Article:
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“Finish your broccoli if you want dessert tonight.” Sound familiar? If the dinner table has become a constant battleground, you may feel stuck resorting to bribery in order to get your kids to eat the healthy foods needed to grow big and strong. However, research shows that by using this tactic you may be winning a battle – but losing the war.
What you see may look a lot like success – you got the little one to eat all of their broccoli! But tonight’s victory may actually have far-reaching negative effects on your child’s relationship with food.
Bribery helps to shape your child’s food preferences, but not in the direction you want. Using the scenario above, making dessert depend upon eating broccoli reinforces everything your child already thinks they know about the oft hated green veggie (“it really must be icky if I get something for eating it!”). In fact, using food as a reward teaches them to dislike it! At the same time, it makes them like dessert – the reward – even more. You may be surprised to learn that all babies are actually born with one tooth – a sweet tooth. Over the course of human history, this preference for energy dense foods helped our ancestors survive cycles of feast and famine. But in the plentiful food environment of the present-day, the last thing we should be doing is reinforcing this preference.
Bribery can also disrupt childrens’ ability to regulate their energy intake. Kids intuitively know how much they need to eat; bribing them to do so can easily disrupt this, causing them to eat past the point of full. It teaches them to rely on cues other than hunger and satiety – such as a broccoli-free plate – to know when they’ve had enough. So in the long run, your good intentions can turn into bad habits, like choosing energy dense foods and eating beyond the point of fullness.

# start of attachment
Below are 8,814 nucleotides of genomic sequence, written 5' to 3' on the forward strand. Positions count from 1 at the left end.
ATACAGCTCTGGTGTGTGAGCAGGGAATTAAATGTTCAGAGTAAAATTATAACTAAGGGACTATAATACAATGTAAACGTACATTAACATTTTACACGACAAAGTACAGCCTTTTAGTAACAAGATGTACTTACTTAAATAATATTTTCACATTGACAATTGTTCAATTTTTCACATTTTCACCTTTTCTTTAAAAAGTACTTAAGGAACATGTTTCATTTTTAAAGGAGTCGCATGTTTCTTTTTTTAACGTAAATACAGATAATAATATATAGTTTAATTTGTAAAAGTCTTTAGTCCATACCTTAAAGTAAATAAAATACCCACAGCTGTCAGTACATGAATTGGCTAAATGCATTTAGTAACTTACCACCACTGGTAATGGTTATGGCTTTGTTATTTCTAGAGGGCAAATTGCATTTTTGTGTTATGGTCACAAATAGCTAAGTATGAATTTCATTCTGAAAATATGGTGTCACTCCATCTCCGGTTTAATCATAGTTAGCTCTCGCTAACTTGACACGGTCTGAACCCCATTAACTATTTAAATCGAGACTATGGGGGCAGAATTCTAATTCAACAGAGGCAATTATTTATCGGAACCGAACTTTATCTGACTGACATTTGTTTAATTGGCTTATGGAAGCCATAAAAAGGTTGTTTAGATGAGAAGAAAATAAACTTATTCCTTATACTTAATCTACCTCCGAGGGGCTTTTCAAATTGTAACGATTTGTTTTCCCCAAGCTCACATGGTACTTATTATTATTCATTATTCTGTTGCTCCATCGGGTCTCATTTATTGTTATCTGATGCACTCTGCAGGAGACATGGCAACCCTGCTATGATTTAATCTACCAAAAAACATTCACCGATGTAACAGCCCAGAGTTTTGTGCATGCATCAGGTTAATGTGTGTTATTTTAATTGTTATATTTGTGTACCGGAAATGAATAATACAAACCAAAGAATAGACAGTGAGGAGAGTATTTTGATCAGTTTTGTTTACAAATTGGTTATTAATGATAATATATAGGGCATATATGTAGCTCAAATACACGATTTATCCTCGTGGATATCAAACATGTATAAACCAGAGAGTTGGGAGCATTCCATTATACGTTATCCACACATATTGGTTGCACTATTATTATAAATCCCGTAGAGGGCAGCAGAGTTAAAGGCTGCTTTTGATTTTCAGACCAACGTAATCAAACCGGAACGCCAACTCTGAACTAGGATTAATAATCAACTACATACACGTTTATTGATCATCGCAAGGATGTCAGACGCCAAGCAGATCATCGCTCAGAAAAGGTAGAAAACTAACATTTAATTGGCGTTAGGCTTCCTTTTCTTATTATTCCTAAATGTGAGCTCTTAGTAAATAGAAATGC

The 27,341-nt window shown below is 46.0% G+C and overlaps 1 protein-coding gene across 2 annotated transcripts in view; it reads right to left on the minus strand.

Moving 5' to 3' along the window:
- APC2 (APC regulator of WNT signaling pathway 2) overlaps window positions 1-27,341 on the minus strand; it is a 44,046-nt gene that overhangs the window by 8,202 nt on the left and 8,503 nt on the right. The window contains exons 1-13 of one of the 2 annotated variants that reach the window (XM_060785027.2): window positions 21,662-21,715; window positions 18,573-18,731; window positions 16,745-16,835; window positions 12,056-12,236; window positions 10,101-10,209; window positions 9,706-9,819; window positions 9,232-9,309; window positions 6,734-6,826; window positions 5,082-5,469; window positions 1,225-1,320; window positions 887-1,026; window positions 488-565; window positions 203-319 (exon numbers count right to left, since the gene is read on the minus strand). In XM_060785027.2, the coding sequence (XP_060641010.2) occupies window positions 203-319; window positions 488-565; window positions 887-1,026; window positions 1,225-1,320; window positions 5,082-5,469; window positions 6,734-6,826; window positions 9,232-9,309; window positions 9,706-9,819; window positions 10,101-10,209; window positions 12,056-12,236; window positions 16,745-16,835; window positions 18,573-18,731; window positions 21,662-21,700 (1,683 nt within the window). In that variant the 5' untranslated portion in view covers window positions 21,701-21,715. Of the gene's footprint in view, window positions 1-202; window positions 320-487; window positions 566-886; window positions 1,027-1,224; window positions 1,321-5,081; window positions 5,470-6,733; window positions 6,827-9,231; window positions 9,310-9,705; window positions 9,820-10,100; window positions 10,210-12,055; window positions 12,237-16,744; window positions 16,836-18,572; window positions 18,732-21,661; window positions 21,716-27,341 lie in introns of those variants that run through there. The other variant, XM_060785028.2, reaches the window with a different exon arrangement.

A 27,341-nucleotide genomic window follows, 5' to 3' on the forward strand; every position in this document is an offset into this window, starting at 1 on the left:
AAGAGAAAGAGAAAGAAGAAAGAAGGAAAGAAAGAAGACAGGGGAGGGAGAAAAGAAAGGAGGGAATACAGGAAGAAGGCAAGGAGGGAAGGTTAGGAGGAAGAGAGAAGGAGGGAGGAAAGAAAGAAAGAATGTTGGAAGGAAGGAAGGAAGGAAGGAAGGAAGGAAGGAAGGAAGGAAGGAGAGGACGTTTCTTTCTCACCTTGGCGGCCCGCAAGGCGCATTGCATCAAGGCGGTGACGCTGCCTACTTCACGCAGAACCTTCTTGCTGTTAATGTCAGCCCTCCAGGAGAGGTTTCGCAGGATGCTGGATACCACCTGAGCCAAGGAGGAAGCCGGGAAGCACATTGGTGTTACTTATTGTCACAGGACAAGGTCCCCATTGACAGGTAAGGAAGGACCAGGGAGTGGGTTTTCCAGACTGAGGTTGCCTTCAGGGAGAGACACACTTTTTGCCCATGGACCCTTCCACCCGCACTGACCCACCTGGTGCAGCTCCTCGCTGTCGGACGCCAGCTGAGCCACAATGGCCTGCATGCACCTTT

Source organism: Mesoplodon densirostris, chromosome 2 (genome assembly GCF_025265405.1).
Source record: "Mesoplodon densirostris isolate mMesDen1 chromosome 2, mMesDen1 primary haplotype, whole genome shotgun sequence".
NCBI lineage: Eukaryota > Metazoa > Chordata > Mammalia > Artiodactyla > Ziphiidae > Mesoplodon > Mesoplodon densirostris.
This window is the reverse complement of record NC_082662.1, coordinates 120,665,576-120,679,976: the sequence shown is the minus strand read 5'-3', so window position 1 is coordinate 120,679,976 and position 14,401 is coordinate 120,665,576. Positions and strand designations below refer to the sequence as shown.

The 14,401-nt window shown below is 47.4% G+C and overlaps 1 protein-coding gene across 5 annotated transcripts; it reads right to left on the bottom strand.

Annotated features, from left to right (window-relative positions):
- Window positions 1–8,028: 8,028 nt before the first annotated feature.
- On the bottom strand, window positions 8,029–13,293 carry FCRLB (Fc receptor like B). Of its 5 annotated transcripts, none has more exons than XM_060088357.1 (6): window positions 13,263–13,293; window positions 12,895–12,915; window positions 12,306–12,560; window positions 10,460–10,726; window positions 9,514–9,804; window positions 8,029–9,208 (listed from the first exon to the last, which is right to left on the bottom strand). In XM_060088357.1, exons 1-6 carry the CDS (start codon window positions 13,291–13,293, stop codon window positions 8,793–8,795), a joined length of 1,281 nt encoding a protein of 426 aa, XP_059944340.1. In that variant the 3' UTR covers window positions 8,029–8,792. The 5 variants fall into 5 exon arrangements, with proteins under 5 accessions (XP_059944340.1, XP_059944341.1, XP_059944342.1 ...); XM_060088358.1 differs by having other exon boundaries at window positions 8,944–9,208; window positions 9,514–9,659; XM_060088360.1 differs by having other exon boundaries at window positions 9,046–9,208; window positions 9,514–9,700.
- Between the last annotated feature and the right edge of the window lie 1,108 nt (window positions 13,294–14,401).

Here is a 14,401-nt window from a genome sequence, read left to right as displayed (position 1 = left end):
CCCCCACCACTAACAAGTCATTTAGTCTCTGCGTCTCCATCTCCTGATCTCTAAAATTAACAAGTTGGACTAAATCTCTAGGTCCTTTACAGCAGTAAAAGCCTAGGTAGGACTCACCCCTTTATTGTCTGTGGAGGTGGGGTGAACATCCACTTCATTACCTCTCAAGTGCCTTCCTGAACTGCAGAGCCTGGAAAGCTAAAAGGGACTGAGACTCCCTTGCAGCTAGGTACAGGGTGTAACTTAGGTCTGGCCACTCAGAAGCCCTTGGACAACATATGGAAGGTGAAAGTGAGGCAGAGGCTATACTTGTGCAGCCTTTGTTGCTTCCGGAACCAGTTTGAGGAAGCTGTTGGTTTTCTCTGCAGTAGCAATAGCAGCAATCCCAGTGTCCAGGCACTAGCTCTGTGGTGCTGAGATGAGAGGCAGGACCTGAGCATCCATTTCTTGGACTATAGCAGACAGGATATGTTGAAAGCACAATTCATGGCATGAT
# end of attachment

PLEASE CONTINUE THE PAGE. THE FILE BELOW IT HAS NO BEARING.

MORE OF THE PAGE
If we want to grow healthy humans we need to teach our kids to enjoy healthy foods and listen to their bodies. Why not show them how delicious healthy foods can be? One of the best ways to enhance food acceptance is by setting a good example. It is perfectly normal for kids to be wary of new foods. In an evolutionary context this ‘neophobia’ helps protect them from eating things that could potentially be harmul. Seeing mommy and daddy eating and enjoying healthy foods will show them that these foods are safe and good to eat. At the same time, it is important to let kids decide when they have had enough. Have them check-in with their tummies instead of checking to see what’s left on their plates.